What about the real name policy motivated you to take further action?
A few years ago, myself and a couple other community leaders were given direct access to Facebook because of certain protests and meetings that we generated and were involved in around combatting the Real Name Policy (RNP). I only decided recently to help people independently; previously, I’d been forwarding those who inquired after how to reactivate their accounts to Lil Miss Hot Mess, an influential drag performer and activist who splits their time between NYC and San Francisco. She’s basically dedicated her entire scholastic career to this topic. But a few weeks ago, I got fed up. I’d been continuing to see users’ names get taken down. Our direct dialogue with Facebook didn’t seem to be having any influence, yet they continued to solicit that core group of us for “feedback”. We were doing the job of consultants — at the very least, we were doing the job of an organized focus group — yet we were never reimbursed for our labor, and the RNP continued to wreak havoc. So I finally decided, enough with the free labor. I’m going to help people, and Facebook is going to pay me to do it.
After all, I’ve paid them hundreds of dollars a month to advertise the shows that I produce and the venue that I run, all while continuing to receive zero compensation for the hard work I was doing on their behalf. So I turned my attention to helping people restore their “real names”, because the only thing that should determine whether a name is “real” is whether or not the person in question consented to being called by it.
To be honest, this kind of power, I’m not even comfortable with it — I don’t even believe we should have it. But both Lil Miss Hot Mess and I were motivated by the desire to help all of those whose stories resonated with our own: those who wouldn’t, or couldn’t, conform.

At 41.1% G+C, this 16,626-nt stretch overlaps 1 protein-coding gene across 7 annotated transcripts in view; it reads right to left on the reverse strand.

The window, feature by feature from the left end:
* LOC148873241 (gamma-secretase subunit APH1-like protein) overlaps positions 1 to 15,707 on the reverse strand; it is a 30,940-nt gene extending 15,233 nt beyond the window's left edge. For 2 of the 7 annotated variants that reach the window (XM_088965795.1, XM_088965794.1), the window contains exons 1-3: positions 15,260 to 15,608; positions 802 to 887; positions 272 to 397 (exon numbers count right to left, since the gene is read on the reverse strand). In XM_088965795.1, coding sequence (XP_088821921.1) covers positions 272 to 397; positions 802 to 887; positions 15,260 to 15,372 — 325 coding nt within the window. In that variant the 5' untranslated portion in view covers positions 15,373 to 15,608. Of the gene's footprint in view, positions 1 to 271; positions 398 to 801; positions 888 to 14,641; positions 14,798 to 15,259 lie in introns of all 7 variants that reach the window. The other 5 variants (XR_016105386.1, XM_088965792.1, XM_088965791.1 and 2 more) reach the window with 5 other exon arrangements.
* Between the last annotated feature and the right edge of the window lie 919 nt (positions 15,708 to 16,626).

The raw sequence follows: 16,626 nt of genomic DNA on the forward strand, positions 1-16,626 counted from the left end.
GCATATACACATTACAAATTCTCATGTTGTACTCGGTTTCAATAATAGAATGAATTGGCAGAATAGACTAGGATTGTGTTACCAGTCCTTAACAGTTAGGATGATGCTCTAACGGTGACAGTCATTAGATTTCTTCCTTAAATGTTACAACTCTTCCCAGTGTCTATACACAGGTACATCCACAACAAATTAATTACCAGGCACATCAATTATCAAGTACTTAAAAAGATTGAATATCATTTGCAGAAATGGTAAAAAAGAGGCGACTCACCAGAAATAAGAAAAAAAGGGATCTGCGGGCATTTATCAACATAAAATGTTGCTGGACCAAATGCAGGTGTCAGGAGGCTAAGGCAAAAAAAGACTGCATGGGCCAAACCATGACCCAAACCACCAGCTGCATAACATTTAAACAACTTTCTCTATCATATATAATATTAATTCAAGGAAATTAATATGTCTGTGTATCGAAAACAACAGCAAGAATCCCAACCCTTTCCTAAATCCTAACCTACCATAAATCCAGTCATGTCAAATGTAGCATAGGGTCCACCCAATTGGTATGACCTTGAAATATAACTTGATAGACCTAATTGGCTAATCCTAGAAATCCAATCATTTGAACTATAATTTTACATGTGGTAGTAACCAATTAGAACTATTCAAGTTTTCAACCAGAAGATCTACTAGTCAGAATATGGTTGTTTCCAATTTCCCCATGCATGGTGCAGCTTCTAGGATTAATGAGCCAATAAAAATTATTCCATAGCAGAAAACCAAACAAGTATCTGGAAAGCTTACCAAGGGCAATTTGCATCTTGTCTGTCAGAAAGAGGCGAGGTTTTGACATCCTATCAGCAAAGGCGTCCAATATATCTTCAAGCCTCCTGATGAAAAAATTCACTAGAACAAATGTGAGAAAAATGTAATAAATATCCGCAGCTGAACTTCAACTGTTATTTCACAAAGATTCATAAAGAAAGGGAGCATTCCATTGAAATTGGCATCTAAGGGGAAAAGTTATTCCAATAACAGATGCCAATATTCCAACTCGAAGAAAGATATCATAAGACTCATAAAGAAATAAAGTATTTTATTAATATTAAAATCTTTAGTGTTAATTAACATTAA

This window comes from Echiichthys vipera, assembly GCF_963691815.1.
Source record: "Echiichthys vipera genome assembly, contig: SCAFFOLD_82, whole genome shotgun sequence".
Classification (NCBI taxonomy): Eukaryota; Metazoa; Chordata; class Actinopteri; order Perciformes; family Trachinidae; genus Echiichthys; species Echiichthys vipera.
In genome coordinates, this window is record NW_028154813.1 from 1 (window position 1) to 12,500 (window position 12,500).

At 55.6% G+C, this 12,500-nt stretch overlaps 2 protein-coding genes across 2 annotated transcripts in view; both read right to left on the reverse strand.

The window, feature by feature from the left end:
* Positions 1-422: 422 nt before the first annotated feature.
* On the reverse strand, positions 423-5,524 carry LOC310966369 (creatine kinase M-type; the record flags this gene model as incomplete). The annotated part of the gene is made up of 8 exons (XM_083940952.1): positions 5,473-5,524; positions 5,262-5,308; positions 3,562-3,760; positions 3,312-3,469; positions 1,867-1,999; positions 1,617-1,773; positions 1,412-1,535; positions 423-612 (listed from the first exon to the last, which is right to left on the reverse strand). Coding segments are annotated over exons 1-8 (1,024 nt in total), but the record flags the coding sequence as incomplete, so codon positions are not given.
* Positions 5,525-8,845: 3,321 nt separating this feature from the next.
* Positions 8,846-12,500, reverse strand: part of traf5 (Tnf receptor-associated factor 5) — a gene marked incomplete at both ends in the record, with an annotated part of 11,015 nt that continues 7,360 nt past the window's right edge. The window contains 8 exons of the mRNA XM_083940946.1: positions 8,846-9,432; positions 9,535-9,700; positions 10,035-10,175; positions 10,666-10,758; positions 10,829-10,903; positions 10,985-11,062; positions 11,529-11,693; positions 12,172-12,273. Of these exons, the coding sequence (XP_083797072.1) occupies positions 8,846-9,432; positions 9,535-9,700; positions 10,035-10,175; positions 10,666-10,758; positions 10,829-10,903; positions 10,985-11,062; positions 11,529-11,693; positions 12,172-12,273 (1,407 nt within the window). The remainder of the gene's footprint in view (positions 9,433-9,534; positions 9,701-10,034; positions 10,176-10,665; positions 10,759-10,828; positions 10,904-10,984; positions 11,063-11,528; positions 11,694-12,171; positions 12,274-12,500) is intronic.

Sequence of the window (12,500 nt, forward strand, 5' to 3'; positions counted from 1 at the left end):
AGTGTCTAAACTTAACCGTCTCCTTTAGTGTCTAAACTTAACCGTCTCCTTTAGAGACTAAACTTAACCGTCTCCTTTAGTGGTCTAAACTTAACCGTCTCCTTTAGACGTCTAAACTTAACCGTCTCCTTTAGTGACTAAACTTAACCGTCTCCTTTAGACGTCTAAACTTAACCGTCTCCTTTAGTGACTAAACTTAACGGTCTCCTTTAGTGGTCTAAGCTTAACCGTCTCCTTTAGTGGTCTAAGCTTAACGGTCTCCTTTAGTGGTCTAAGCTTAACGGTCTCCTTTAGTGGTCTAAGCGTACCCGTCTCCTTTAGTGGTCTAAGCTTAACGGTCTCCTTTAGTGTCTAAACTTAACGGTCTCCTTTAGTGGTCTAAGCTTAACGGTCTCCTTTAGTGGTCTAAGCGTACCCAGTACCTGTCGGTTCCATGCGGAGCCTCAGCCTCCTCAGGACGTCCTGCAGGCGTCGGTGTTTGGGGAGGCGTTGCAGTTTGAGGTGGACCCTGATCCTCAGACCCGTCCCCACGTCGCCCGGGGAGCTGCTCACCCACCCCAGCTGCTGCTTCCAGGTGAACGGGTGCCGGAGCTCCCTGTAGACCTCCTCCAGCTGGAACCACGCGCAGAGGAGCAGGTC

Have you seen similarly problematic policies on other social media platforms?
To this day, Facebook is the only social media platform I’m aware of that requires your government identification to join. I understand that they had well-intentioned motivation for originally implementing this policy: they actually wanted to avoid bullying and encourage genuine interactions between real people. They figured if people are using their government names, that they’ll be less likely to bully people online; that it would create accountability. What they didn’t realize — and refuse to acknowledge — is that the policy actually enables folks to put others at danger by simply filing a report. The issue is equating one’s government name with legitimacy and authenticity. By default, doing so implies that utilizing a chosen name is illegitimate and inauthentic, and it makes the critical needs of many marginalized populations invisible. Facebook even refers to non-government names as “aliases”, a word that conjures up notions of deception and insidious intent. These minority demographics, who often are already experiencing a lack of access and resources, are then put in the risky, stressful, and time-consuming position of having to defend their identities as they’re called into question; that is, if their identities aren’t eradicated altogether.
To this day, how many people have you successfully assisted in allowing them to be identified by their preferred name on Facebook? Can you estimate how many unpaid hours per week you’ve been donating to this cause?
As of now, I’ve successfully assisted with 206 names, and I’ve never searched anyone out to help them. They’ve all come to me. A little while back I posted a simple Facebook status to my networks that asked, “Is this Real Name Policy working for you? Who is still being affected?” One time, that’s it. And the response was overwhelming.